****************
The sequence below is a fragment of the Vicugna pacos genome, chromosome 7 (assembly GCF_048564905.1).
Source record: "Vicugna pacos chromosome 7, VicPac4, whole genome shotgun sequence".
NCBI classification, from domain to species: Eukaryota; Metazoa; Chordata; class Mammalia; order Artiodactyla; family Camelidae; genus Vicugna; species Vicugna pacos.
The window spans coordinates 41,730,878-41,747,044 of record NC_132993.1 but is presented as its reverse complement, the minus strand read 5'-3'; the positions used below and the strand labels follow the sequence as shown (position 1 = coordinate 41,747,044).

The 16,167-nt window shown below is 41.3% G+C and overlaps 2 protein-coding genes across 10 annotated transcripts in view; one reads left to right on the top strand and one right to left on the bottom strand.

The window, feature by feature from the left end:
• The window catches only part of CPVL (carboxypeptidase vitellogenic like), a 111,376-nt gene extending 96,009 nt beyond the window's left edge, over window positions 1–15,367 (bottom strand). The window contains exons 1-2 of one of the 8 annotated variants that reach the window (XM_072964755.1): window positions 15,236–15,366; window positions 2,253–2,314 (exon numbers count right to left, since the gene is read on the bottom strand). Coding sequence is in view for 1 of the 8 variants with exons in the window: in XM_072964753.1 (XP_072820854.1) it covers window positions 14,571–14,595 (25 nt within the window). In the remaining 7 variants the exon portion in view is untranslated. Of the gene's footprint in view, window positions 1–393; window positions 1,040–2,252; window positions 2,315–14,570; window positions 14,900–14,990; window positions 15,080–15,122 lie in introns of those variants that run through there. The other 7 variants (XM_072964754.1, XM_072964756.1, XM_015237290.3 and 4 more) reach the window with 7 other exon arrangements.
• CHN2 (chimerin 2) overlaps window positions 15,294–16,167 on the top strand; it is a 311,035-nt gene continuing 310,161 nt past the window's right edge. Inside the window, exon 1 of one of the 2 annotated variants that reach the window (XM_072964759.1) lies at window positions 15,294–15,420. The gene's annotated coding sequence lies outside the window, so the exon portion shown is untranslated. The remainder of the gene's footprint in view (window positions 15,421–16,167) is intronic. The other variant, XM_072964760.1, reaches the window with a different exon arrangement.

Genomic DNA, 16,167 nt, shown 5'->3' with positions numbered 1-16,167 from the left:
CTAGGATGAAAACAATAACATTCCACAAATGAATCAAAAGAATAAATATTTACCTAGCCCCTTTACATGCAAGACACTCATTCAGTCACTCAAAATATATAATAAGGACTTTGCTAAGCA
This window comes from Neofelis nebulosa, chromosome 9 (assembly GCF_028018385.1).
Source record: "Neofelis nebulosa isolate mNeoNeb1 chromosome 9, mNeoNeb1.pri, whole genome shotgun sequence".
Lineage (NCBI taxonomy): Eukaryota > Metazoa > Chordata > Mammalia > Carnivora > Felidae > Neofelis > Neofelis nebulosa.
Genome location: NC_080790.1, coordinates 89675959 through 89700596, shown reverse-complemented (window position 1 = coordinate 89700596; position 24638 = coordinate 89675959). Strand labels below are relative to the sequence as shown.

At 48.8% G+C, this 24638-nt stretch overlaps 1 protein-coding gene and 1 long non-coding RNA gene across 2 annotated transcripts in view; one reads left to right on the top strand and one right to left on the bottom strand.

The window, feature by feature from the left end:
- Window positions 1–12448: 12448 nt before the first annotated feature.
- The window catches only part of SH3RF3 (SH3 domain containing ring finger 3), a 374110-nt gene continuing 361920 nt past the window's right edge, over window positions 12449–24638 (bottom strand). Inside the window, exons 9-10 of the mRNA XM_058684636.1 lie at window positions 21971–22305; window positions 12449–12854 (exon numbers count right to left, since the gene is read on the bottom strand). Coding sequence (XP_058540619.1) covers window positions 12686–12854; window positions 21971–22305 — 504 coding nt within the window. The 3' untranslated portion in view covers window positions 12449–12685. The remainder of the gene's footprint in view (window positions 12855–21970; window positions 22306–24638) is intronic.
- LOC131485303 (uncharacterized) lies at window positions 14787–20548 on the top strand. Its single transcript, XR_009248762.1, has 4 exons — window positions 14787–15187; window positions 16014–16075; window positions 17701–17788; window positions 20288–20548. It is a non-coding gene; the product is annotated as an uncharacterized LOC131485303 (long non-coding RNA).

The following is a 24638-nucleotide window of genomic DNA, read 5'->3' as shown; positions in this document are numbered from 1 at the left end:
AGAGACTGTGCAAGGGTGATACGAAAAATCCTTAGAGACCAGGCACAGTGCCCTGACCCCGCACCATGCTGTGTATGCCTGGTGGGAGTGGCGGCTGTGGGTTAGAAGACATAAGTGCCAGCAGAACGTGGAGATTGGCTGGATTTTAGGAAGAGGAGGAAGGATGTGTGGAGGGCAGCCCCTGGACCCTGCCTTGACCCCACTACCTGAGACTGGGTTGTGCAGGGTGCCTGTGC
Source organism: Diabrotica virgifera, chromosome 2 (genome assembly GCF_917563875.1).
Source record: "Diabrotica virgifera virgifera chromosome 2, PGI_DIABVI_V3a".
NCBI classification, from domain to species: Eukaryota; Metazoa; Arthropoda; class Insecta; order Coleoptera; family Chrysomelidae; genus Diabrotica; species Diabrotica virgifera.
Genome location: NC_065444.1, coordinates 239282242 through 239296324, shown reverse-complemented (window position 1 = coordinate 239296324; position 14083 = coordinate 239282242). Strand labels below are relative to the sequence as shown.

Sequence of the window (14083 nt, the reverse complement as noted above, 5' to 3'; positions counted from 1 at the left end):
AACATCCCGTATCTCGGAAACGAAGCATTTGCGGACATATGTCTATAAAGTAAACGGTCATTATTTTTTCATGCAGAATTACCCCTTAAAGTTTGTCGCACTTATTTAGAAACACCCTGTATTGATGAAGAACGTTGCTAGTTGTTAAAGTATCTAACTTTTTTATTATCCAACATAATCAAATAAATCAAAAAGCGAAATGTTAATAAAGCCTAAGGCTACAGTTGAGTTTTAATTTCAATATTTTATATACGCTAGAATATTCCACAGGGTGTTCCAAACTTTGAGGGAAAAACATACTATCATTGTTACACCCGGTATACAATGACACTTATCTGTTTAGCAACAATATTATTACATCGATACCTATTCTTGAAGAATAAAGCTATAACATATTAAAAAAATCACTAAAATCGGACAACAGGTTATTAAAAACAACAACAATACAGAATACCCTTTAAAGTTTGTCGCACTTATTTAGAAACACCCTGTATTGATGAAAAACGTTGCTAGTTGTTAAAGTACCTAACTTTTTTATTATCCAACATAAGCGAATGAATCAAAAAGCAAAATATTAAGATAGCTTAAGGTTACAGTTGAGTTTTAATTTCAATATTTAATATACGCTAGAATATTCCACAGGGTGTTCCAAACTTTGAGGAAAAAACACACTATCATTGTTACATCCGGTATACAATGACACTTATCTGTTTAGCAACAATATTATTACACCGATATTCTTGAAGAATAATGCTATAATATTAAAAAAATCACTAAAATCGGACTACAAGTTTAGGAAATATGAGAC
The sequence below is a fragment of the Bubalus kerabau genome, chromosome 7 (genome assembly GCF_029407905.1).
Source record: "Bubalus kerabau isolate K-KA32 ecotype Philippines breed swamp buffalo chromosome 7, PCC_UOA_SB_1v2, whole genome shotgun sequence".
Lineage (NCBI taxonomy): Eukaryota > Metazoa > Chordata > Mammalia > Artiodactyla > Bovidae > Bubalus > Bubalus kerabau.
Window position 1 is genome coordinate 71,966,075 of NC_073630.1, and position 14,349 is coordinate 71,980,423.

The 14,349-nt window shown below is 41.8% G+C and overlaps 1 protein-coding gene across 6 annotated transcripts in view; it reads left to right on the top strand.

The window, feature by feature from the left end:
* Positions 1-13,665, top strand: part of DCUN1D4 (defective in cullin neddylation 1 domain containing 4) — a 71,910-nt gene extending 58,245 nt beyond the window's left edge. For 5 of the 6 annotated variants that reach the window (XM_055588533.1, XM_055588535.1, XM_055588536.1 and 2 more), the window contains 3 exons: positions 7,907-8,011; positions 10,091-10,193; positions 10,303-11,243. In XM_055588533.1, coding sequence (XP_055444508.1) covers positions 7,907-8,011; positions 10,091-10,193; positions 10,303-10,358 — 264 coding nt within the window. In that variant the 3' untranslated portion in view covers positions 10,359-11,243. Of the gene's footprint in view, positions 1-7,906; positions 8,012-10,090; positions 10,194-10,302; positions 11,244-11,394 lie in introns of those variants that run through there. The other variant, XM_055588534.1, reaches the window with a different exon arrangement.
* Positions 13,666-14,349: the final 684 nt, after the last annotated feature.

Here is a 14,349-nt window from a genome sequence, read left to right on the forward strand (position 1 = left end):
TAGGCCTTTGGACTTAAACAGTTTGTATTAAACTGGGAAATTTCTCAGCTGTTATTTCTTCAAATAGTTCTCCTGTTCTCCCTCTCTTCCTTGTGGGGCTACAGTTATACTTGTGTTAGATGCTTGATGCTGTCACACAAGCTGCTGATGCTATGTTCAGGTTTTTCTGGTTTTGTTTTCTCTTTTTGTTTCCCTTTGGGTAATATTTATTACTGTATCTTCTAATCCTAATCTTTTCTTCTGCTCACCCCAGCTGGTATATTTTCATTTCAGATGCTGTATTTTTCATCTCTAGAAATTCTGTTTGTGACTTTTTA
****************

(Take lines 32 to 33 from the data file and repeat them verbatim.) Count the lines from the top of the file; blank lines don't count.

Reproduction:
The 14,349-nt window shown below is 41.8% G+C and overlaps 1 protein-coding gene across 6 annotated transcripts in view; it reads left to right on the top strand.

The window, feature by feature from the left end: